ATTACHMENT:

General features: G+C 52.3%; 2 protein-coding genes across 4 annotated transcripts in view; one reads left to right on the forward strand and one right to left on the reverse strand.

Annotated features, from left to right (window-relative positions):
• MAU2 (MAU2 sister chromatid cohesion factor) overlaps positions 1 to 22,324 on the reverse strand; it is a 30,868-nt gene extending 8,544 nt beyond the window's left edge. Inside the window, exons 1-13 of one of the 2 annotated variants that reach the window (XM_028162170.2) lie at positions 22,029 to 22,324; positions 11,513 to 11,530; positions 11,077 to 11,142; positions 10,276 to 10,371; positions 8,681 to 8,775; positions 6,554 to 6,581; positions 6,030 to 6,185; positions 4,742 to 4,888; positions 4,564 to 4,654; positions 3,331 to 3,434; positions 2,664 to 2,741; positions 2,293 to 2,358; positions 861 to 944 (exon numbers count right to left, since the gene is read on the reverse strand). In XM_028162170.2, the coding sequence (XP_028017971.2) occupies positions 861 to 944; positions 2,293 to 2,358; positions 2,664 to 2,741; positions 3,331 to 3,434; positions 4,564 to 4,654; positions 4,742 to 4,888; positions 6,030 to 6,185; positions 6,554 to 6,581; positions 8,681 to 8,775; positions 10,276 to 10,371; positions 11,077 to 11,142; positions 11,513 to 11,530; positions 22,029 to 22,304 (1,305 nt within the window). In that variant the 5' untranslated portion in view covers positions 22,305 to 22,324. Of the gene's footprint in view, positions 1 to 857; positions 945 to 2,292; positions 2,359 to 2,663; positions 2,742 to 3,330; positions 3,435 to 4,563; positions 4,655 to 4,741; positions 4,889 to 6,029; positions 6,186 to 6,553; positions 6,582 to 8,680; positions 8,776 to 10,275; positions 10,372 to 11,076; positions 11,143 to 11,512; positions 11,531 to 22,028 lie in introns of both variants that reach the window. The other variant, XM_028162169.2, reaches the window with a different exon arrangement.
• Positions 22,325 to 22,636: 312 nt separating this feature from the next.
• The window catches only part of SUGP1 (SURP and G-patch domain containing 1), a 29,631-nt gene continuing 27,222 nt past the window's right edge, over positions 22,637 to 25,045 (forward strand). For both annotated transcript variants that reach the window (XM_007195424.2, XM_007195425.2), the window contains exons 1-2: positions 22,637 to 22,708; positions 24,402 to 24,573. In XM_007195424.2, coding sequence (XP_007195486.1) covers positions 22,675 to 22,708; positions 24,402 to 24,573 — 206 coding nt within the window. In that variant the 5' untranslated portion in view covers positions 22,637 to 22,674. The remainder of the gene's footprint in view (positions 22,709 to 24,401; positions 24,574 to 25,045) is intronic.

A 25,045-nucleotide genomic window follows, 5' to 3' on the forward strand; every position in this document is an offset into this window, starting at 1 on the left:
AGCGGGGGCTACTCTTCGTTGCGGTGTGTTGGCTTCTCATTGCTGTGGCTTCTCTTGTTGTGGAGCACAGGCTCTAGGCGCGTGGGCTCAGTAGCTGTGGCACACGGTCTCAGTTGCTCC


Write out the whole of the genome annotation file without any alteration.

General features: G+C 52.3%; 2 protein-coding genes across 4 annotated transcripts in view; one reads left to right on the forward strand and one right to left on the reverse strand.

Annotated features, from left to right (window-relative positions):
• MAU2 (MAU2 sister chromatid cohesion factor) overlaps positions 1 to 22,324 on the reverse strand; it is a 30,868-nt gene extending 8,544 nt beyond the window's left edge. Inside the window, exons 1-13 of one of the 2 annotated variants that reach the window (XM_028162170.2) lie at positions 22,029 to 22,324; positions 11,513 to 11,530; positions 11,077 to 11,142; positions 10,276 to 10,371; positions 8,681 to 8,775; positions 6,554 to 6,581; positions 6,030 to 6,185; positions 4,742 to 4,888; positions 4,564 to 4,654; positions 3,331 to 3,434; positions 2,664 to 2,741; positions 2,293 to 2,358; positions 861 to 944 (exon numbers count right to left, since the gene is read on the reverse strand). In XM_028162170.2, the coding sequence (XP_028017971.2) occupies positions 861 to 944; positions 2,293 to 2,358; positions 2,664 to 2,741; positions 3,331 to 3,434; positions 4,564 to 4,654; positions 4,742 to 4,888; positions 6,030 to 6,185; positions 6,554 to 6,581; positions 8,681 to 8,775; positions 10,276 to 10,371; positions 11,077 to 11,142; positions 11,513 to 11,530; positions 22,029 to 22,304 (1,305 nt within the window). In that variant the 5' untranslated portion in view covers positions 22,305 to 22,324. Of the gene's footprint in view, positions 1 to 857; positions 945 to 2,292; positions 2,359 to 2,663; positions 2,742 to 3,330; positions 3,435 to 4,563; positions 4,655 to 4,741; positions 4,889 to 6,029; positions 6,186 to 6,553; positions 6,582 to 8,680; positions 8,776 to 10,275; positions 10,372 to 11,076; positions 11,143 to 11,512; positions 11,531 to 22,028 lie in introns of both variants that reach the window. The other variant, XM_028162169.2, reaches the window with a different exon arrangement.
• Positions 22,325 to 22,636: 312 nt separating this feature from the next.
• The window catches only part of SUGP1 (SURP and G-patch domain containing 1), a 29,631-nt gene continuing 27,222 nt past the window's right edge, over positions 22,637 to 25,045 (forward strand). For both annotated transcript variants that reach the window (XM_007195424.2, XM_007195425.2), the window contains exons 1-2: positions 22,637 to 22,708; positions 24,402 to 24,573. In XM_007195424.2, coding sequence (XP_007195486.1) covers positions 22,675 to 22,708; positions 24,402 to 24,573 — 206 coding nt within the window. In that variant the 5' untranslated portion in view covers positions 22,637 to 22,674. The remainder of the gene's footprint in view (positions 22,709 to 24,401; positions 24,574 to 25,045) is intronic.

A 25,045-nucleotide genomic window follows, 5' to 3' on the forward strand; every position in this document is an offset into this window, starting at 1 on the left:
AGCGGGGGCTACTCTTCGTTGCGGTGTGTTGGCTTCTCATTGCTGTGGCTTCTCTTGTTGTGGAGCACAGGCTCTAGGCGCGTGGGCTCAGTAGCTGTGGCACACGGTCTCAGTTGCTCC